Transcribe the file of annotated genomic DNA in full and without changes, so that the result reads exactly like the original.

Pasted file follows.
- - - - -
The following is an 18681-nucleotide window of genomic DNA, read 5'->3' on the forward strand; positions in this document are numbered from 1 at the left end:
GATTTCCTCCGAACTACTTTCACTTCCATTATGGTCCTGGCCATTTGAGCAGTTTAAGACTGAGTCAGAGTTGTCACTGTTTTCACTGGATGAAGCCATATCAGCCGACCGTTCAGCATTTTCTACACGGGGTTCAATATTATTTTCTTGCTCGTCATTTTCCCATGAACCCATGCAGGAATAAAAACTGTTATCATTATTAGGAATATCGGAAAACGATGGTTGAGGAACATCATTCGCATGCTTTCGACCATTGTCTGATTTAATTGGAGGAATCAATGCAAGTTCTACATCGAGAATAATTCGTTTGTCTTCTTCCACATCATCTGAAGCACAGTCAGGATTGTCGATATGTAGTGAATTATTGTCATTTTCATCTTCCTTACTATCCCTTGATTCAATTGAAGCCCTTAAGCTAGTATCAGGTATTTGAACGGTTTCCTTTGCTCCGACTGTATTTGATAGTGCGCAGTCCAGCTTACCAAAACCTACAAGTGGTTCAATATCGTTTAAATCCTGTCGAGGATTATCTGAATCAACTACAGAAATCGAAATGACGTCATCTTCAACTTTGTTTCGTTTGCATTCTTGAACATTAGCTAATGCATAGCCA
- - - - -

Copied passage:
The following is an 18681-nucleotide window of genomic DNA, read 5'->3' on the forward strand; positions in this document are numbered from 1 at the left end:
GATTTCCTCCGAACTACTTTCACTTCCATTATGGTCCTGGCCATTTGAGCAGTTTAAGACTGAGTCAGAGTTGTCACTGTTTTCACTGGATGAAGCCATATCAGCCGACCGTTCAGCATTTTCTACACGGGGTTCAATATTATTTTCTTGCTCGTCATTTTCCCATGAACCCATGCAGGAATAAAAACTGTTATCATTATTAGGAATATCGGAAAACGATGGTTGAGGAACATCATTCGCATGCTTTCGACCATTGTCTGATTTAATTGGAGGAATCAATGCAAGTTCTACATCGAGAATAATTCGTTTGTCTTCTTCCACATCATCTGAAGCACAGTCAGGATTGTCGATATGTAGTGAATTATTGTCATTTTCATCTTCCTTACTATCCCTTGATTCAATTGAAGCCCTTAAGCTAGTATCAGGTATTTGAACGGTTTCCTTTGCTCCGACTGTATTTGATAGTGCGCAGTCCAGCTTACCAAAACCTACAAGTGGTTCAATATCGTTTAAATCCTGTCGAGGATTATCTGAATCAACTACAGAAATCGAAATGACGTCATCTTCAACTTTGTTTCGTTTGCATTCTTGAACATTAGCTAATGCATAGCCA